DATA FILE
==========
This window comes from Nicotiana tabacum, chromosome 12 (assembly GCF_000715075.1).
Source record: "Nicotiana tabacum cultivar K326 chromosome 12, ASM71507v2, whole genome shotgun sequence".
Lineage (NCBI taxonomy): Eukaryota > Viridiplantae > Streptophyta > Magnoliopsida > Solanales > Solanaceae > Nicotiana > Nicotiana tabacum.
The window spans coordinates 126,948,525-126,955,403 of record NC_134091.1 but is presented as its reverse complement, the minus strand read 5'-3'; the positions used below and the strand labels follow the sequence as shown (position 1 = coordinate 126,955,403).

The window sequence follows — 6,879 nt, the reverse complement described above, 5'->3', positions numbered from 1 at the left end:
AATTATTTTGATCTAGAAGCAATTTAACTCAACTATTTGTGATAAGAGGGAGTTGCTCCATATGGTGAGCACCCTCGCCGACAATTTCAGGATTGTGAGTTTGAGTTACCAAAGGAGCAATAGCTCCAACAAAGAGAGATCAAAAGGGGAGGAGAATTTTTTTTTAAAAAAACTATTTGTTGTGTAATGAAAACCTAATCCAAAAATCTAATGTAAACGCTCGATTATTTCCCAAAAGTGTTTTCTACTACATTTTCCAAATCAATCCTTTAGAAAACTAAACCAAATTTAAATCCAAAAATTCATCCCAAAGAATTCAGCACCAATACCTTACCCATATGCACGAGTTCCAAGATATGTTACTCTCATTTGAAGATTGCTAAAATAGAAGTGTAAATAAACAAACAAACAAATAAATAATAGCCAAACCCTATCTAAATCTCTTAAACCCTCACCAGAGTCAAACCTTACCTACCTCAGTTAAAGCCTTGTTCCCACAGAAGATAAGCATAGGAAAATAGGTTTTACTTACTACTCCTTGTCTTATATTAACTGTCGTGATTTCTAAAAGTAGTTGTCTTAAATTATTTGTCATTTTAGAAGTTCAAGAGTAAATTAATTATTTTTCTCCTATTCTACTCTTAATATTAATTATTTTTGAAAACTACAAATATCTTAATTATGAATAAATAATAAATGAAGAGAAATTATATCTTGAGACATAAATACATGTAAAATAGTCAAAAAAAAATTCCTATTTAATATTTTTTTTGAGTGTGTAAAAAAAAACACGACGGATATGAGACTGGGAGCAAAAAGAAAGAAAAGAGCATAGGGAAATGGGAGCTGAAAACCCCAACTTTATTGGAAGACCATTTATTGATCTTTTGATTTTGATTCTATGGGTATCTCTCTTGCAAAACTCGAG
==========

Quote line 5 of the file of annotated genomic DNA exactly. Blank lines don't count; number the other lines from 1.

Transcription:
The window sequence follows — 6,879 nt, the reverse complement described above, 5'->3', positions numbered from 1 at the left end: